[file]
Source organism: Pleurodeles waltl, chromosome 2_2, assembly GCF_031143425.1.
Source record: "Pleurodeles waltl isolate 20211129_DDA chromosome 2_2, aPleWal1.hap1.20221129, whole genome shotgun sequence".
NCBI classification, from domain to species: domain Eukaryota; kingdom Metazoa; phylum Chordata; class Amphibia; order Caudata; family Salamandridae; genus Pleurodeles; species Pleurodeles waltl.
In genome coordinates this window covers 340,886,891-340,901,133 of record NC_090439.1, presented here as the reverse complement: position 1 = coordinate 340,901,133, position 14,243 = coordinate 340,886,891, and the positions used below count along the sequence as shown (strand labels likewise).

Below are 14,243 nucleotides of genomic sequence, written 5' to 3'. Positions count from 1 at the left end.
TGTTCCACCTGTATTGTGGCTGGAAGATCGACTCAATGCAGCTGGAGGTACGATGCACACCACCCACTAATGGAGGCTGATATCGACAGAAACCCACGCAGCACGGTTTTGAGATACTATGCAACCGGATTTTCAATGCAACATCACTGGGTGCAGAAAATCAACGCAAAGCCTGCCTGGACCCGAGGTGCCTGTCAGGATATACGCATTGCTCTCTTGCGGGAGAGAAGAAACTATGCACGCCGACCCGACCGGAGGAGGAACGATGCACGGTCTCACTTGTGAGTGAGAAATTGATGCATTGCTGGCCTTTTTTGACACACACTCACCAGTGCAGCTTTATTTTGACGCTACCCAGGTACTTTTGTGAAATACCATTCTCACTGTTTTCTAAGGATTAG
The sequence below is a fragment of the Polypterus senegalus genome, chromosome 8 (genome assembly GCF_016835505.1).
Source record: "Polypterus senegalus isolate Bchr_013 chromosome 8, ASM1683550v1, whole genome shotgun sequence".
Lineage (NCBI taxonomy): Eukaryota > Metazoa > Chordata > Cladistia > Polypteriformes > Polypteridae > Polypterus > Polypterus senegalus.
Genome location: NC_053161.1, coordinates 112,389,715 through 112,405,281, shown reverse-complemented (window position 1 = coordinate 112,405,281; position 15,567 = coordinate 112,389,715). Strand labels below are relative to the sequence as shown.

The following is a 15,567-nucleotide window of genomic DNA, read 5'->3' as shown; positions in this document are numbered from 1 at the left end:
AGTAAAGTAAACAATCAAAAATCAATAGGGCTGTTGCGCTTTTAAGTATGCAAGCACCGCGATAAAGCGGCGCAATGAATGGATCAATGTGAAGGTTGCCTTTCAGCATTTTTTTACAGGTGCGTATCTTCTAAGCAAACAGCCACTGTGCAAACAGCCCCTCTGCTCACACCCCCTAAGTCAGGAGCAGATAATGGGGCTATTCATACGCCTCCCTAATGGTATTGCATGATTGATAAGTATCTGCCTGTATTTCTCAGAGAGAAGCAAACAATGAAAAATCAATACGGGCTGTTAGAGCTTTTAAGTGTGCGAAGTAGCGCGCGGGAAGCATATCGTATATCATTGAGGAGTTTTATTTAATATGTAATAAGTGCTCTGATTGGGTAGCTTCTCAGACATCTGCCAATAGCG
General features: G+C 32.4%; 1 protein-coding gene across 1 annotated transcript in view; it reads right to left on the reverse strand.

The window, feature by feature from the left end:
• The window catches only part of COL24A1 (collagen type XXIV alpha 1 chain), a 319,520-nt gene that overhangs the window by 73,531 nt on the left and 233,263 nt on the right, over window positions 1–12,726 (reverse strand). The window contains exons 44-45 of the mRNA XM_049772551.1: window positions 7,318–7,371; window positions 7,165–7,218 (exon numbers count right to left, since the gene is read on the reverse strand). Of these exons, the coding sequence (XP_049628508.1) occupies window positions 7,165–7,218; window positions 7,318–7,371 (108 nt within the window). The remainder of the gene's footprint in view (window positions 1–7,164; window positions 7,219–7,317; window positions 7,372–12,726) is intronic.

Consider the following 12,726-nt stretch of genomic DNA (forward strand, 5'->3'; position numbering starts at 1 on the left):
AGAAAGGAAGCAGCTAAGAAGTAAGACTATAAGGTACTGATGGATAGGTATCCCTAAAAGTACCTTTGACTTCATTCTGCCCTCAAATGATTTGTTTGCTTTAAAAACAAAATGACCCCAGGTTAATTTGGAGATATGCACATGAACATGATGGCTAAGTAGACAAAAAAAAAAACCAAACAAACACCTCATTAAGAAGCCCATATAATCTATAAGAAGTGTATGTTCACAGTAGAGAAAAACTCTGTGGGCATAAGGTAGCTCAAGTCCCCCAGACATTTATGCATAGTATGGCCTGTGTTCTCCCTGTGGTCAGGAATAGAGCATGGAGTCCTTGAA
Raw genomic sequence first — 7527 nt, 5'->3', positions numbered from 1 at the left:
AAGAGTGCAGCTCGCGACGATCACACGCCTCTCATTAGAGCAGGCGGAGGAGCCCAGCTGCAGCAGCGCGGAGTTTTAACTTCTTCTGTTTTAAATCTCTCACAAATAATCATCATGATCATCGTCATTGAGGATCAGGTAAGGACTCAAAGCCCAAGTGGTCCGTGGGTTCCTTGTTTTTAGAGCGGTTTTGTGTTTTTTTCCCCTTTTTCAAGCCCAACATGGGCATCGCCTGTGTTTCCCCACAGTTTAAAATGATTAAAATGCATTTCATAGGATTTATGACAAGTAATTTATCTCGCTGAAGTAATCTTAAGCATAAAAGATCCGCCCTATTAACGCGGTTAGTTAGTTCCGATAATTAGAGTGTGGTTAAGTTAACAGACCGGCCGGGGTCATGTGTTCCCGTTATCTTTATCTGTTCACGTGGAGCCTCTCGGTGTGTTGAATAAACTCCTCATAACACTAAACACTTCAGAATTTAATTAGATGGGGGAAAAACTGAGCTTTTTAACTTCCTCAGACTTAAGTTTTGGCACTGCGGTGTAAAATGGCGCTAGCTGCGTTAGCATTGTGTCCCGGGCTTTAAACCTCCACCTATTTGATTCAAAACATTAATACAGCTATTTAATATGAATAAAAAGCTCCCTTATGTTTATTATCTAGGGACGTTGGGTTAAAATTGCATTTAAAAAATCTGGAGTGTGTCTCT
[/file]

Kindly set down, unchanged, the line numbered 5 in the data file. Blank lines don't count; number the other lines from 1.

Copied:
Below are 14,243 nucleotides of genomic sequence, written 5' to 3'. Positions count from 1 at the left end.